Are you wondering about your legal rights as a grandparent?
Are you concerned about the welfare of your grandchild or your relationship with them?
If your relationship with your own child has broken down, you may be concerned that they will stop you from spending time with your grandchild as a result. You may be wondering if your child has the right to prevent you from visiting and if you have a legal right to a relationship with the child.
In NSW, grandparents do not have a legal right to a relationship with a child to the same capacity as a parent does. However, because grandparents and relatives are usually considered significant people in a child’s life, you can apply for a parenting order to gain visitation rights.
What should I do if I am worried about the safety of my grandchild?
In some cases, grandparents want custody of their grandchild because they are concerned for the child’s safety. If you are concerned about the immediate safety of your grandchild, your first step should be to contact the police and your local welfare agency. In NSW, this is now known as the Department of Community and Justice (formerly known as DOCS and FACS)
You can then apply to The Family Court for parenting orders to get full custody of the children.
If you already have an arrangement for your grandchildren to live with you full time, you might want to consider having this drawn up legally. To do this, you will need a written and signed consent from the children’s current legal guardians to present to the court. If you can’t get their consent, you can apply to the court to grant you orders to formalise the current arrangements.
How can grandparents apply for a parenting order?
The court always makes decisions based on what is in the best interest of the child, not the feelings of the parents or grandparents involved. For a parenting order of this nature to be successful, you will need to be able to prove to the court that living with you is the best thing for the children.
You will need evidence and facts to support your case. It is important to understand that applying for a parenting order does not guarantee that the order will be granted. If you feel it is necessary to take this step, you should contact a family law specialist to guide you through the process.
How does the court decide the best interest of the child?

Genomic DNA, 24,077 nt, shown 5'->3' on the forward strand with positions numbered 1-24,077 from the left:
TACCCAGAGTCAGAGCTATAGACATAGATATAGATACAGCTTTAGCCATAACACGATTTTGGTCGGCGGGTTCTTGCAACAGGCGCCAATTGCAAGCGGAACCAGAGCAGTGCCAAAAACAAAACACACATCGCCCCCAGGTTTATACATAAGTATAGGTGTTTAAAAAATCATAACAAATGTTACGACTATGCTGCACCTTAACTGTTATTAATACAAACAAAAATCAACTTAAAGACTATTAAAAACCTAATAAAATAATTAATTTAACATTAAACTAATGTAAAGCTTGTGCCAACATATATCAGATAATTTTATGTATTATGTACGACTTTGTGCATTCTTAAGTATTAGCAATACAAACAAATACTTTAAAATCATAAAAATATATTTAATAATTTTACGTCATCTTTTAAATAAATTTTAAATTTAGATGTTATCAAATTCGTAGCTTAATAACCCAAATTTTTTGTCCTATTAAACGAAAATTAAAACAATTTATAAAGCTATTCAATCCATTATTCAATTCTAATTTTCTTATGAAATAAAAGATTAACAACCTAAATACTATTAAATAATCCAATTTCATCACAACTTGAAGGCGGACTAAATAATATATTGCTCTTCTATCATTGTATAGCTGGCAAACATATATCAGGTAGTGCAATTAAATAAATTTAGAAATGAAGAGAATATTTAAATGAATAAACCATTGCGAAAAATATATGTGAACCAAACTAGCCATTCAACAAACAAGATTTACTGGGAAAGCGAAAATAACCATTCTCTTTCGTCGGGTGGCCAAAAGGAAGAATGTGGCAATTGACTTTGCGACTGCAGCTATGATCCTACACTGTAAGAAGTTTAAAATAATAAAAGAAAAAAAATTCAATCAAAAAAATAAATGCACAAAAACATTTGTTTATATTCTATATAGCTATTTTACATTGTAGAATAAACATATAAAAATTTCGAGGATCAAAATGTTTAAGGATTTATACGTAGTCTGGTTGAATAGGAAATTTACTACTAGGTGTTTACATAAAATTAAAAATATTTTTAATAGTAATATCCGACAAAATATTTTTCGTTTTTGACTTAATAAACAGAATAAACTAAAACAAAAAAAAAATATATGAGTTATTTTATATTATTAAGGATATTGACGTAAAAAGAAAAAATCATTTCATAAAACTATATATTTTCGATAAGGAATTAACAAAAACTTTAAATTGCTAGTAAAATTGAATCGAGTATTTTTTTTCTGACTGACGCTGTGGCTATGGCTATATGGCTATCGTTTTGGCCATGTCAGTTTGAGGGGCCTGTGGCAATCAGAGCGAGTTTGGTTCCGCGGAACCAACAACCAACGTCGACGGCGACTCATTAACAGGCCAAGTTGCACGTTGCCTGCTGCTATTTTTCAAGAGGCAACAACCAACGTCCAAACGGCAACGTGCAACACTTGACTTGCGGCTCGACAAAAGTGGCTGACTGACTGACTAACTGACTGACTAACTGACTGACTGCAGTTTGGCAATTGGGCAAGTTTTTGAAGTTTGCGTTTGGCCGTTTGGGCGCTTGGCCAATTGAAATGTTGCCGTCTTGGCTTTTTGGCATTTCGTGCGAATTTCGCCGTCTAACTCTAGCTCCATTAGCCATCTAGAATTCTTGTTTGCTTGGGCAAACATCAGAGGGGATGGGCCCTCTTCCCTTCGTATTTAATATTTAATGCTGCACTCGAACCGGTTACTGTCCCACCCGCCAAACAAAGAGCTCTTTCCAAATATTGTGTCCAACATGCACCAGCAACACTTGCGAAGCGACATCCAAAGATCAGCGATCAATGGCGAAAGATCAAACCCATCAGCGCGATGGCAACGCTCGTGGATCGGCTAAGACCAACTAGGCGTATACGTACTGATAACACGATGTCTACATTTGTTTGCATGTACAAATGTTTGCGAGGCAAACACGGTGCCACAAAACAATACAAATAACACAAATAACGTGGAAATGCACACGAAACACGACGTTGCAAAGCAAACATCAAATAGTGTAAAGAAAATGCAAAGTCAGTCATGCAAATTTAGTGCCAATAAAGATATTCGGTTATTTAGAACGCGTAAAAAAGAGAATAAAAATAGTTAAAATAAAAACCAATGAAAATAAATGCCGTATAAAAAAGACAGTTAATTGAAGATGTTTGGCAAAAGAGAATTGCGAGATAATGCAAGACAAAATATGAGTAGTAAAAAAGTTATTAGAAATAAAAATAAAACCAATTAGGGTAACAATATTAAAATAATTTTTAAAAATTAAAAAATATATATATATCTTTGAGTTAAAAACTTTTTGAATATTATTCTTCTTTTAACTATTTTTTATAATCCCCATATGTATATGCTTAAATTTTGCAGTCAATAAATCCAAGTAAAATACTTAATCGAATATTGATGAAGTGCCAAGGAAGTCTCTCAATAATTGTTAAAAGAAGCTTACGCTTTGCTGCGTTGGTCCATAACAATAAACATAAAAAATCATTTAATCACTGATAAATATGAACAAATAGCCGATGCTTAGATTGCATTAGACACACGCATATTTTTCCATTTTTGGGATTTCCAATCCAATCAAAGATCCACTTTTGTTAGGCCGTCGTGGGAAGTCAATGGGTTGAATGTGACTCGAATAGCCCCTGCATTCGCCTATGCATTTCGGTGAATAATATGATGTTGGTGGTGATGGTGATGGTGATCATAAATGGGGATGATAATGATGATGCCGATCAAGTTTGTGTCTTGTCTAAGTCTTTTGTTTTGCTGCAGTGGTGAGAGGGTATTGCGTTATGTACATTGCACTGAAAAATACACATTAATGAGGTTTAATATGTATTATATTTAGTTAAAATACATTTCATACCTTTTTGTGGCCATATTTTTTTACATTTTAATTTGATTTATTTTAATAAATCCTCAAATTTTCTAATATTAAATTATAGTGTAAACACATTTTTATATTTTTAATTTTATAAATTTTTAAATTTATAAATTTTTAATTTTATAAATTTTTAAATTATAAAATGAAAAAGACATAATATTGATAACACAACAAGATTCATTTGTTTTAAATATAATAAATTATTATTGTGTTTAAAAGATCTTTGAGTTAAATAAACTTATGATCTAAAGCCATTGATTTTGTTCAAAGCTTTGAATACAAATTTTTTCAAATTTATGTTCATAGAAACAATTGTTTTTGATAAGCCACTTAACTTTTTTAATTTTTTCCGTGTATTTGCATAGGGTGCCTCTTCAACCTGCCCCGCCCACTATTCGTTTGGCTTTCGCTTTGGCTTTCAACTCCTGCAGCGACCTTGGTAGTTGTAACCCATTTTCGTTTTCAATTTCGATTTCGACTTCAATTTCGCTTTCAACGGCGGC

The best interests of the child should always be a priority when making decisions that affect their lives. To determine this, the court will consider:
- The child’s current living arrangements
- How changes to these arrangements will impact the child
- The child’s views (depending on their age and maturity)
- What benefit the child receives from their relationship with their grandparents
- The safety of the child
- If it is reasonably practical for the relationship to be sustained
- The physical and financial capacity of parents or grandparents to care for the child
- Other existing court orders concerning the child
Does a care arrangement have to be legally binding?
Parents and grandparents can come up with an arrangement that works for them without the need for legal action. The same goes for agreements between parents about who the children will live with. These arrangements can be written into a parenting plan but do not need to become legally binding.
There is usually only a need for arrangements to be legally solidified when there is tension between parties, and an agreement can’t be reached.
Often the best way to resolve a family issue is to go to family mediation and communicate with the other party. This often helps parents and grandparents to clear up misunderstandings without the need for legal action.
What is the next step?
If you are unsure of the best course of action or need more information about your rights as a grandparent, please contact one of our offices in Sydney for personalised advice on your situation.
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These fact sheets are designed to provide an overview of the relevant issues and systems so that you have a better understanding of the process.
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